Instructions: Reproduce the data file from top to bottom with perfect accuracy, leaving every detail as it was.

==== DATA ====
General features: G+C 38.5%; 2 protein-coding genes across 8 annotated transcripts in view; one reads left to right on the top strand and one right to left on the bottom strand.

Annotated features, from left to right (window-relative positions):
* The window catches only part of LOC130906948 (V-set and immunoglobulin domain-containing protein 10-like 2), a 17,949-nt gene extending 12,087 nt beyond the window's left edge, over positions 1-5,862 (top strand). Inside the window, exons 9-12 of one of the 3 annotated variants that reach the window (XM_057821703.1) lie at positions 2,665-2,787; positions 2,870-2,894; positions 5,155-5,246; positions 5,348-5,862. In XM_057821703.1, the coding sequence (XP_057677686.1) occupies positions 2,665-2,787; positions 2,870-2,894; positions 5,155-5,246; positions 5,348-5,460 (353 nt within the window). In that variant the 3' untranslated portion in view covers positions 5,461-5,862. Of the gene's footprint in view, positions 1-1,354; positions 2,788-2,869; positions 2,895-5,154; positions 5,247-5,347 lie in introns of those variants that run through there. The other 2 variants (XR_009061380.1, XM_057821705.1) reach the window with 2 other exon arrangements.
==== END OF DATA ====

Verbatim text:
General features: G+C 38.5%; 2 protein-coding genes across 8 annotated transcripts in view; one reads left to right on the top strand and one right to left on the bottom strand.

Annotated features, from left to right (window-relative positions):
* The window catches only part of LOC130906948 (V-set and immunoglobulin domain-containing protein 10-like 2), a 17,949-nt gene extending 12,087 nt beyond the window's left edge, over positions 1-5,862 (top strand). Inside the window, exons 9-12 of one of the 3 annotated variants that reach the window (XM_057821703.1) lie at positions 2,665-2,787; positions 2,870-2,894; positions 5,155-5,246; positions 5,348-5,862. In XM_057821703.1, the coding sequence (XP_057677686.1) occupies positions 2,665-2,787; positions 2,870-2,894; positions 5,155-5,246; positions 5,348-5,460 (353 nt within the window). In that variant the 3' untranslated portion in view covers positions 5,461-5,862. Of the gene's footprint in view, positions 1-1,354; positions 2,788-2,869; positions 2,895-5,154; positions 5,247-5,347 lie in introns of those variants that run through there. The other 2 variants (XR_009061380.1, XM_057821705.1) reach the window with 2 other exon arrangements.